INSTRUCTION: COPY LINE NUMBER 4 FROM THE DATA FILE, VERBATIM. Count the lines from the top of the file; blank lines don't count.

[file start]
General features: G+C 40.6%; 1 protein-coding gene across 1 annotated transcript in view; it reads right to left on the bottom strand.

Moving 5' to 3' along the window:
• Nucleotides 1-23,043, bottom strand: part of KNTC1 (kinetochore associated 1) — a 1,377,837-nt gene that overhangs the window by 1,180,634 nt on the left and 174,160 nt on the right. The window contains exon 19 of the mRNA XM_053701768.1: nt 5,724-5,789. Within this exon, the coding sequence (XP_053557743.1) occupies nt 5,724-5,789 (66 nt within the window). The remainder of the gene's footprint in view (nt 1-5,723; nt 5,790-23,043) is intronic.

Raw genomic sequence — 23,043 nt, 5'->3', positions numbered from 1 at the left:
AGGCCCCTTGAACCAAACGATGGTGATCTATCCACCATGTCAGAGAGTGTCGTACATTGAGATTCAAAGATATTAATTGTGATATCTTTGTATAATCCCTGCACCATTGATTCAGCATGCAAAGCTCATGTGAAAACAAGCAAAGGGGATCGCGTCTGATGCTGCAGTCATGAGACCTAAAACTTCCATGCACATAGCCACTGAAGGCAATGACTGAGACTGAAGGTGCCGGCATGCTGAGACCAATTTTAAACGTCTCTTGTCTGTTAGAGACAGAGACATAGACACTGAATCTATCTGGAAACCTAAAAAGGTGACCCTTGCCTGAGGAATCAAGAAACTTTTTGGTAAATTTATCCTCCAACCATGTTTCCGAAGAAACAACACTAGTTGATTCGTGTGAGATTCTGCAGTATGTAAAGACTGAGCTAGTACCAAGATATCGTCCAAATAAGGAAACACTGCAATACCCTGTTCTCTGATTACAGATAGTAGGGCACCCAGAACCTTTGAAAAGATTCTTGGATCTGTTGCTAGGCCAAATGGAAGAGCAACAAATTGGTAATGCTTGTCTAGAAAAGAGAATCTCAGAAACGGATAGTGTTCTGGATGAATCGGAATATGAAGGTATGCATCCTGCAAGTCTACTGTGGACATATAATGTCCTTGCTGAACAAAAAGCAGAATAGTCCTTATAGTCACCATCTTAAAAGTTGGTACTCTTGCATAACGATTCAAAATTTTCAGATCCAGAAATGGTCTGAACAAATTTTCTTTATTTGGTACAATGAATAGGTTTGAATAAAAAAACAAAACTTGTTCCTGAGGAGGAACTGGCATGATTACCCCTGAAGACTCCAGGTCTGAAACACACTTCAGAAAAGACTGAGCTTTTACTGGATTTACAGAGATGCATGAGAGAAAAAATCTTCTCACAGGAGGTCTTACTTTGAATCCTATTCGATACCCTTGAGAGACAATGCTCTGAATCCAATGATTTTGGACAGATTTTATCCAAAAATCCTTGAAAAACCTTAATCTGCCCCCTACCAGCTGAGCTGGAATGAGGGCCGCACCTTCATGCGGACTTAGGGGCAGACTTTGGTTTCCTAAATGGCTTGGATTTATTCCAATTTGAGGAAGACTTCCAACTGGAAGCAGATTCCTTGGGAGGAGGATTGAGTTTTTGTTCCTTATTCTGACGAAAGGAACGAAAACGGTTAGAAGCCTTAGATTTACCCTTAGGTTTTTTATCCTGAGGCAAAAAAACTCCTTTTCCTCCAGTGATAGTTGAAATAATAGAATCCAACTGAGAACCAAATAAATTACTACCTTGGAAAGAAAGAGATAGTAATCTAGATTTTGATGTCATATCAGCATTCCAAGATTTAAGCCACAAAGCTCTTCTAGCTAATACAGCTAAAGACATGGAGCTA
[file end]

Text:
Raw genomic sequence — 23,043 nt, 5'->3', positions numbered from 1 at the left: